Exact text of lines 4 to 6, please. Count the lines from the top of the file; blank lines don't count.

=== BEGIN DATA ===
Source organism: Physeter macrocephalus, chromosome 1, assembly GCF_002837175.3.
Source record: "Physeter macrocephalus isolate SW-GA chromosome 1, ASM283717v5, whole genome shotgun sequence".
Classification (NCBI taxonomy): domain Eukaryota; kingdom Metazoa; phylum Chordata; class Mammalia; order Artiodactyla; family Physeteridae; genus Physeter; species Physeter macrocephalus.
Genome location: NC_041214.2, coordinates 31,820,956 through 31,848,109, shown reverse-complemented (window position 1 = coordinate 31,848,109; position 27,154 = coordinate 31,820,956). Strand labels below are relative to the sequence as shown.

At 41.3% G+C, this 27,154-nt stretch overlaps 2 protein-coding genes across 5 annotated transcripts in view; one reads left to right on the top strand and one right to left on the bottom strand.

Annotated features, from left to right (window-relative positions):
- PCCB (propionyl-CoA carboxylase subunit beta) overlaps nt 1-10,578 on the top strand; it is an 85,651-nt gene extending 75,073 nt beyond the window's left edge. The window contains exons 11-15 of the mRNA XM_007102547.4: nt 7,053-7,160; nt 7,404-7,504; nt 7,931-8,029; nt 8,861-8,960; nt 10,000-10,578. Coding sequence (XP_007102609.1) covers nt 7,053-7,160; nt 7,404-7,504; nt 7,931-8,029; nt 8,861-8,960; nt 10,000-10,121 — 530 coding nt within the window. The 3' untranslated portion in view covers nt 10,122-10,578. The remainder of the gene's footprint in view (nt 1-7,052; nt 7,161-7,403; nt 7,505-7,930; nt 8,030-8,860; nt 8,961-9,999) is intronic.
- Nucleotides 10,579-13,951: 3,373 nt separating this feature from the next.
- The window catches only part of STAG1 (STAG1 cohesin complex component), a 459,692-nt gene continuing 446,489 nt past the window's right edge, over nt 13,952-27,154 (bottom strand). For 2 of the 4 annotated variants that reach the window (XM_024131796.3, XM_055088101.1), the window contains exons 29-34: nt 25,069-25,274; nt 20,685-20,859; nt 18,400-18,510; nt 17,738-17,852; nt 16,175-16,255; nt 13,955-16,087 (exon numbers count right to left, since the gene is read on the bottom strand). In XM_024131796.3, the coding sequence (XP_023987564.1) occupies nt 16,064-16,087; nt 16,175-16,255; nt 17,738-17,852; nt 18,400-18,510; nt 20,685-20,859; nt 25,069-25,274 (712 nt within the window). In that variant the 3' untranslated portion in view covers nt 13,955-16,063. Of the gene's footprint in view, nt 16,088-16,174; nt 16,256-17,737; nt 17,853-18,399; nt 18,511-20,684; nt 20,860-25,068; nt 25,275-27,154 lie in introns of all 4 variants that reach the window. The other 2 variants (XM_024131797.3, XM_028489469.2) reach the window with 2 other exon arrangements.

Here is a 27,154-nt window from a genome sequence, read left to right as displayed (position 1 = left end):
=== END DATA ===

Genome location: NC_041214.2, coordinates 31,820,956 through 31,848,109, shown reverse-complemented (window position 1 = coordinate 31,848,109; position 27,154 = coordinate 31,820,956). Strand labels below are relative to the sequence as shown.

At 41.3% G+C, this 27,154-nt stretch overlaps 2 protein-coding genes across 5 annotated transcripts in view; one reads left to right on the top strand and one right to left on the bottom strand.

Annotated features, from left to right (window-relative positions):